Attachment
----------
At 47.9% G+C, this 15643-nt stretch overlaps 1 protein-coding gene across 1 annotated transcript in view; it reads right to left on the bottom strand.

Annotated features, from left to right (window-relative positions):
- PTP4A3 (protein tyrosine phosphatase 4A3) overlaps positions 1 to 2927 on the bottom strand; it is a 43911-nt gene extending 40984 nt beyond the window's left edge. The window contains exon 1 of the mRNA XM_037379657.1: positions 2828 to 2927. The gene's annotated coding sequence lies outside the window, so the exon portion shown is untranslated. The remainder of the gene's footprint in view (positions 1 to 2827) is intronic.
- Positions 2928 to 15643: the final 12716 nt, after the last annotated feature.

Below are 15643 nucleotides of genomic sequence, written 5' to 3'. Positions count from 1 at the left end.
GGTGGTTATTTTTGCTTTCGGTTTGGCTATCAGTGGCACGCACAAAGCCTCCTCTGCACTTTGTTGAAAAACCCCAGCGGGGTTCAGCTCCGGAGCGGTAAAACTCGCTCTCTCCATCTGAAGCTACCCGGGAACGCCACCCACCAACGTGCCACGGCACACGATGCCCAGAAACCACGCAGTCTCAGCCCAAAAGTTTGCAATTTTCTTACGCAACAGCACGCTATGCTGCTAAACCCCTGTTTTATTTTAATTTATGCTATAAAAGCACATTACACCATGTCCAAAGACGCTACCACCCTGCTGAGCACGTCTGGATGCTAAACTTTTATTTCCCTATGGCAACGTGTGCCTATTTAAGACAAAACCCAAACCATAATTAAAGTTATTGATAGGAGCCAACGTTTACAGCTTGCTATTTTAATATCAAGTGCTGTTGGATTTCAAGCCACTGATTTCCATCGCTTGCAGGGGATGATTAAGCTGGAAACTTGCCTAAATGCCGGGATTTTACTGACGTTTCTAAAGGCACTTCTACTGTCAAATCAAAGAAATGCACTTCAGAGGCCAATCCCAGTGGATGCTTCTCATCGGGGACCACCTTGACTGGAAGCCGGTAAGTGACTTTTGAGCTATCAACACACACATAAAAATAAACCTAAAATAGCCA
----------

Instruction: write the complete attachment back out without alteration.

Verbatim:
At 47.9% G+C, this 15643-nt stretch overlaps 1 protein-coding gene across 1 annotated transcript in view; it reads right to left on the bottom strand.

Annotated features, from left to right (window-relative positions):
- PTP4A3 (protein tyrosine phosphatase 4A3) overlaps positions 1 to 2927 on the bottom strand; it is a 43911-nt gene extending 40984 nt beyond the window's left edge. The window contains exon 1 of the mRNA XM_037379657.1: positions 2828 to 2927. The gene's annotated coding sequence lies outside the window, so the exon portion shown is untranslated. The remainder of the gene's footprint in view (positions 1 to 2827) is intronic.
- Positions 2928 to 15643: the final 12716 nt, after the last annotated feature.

Below are 15643 nucleotides of genomic sequence, written 5' to 3'. Positions count from 1 at the left end.
GGTGGTTATTTTTGCTTTCGGTTTGGCTATCAGTGGCACGCACAAAGCCTCCTCTGCACTTTGTTGAAAAACCCCAGCGGGGTTCAGCTCCGGAGCGGTAAAACTCGCTCTCTCCATCTGAAGCTACCCGGGAACGCCACCCACCAACGTGCCACGGCACACGATGCCCAGAAACCACGCAGTCTCAGCCCAAAAGTTTGCAATTTTCTTACGCAACAGCACGCTATGCTGCTAAACCCCTGTTTTATTTTAATTTATGCTATAAAAGCACATTACACCATGTCCAAAGACGCTACCACCCTGCTGAGCACGTCTGGATGCTAAACTTTTATTTCCCTATGGCAACGTGTGCCTATTTAAGACAAAACCCAAACCATAATTAAAGTTATTGATAGGAGCCAACGTTTACAGCTTGCTATTTTAATATCAAGTGCTGTTGGATTTCAAGCCACTGATTTCCATCGCTTGCAGGGGATGATTAAGCTGGAAACTTGCCTAAATGCCGGGATTTTACTGACGTTTCTAAAGGCACTTCTACTGTCAAATCAAAGAAATGCACTTCAGAGGCCAATCCCAGTGGATGCTTCTCATCGGGGACCACCTTGACTGGAAGCCGGTAAGTGACTTTTGAGCTATCAACACACACATAAAAATAAACCTAAAATAGCCA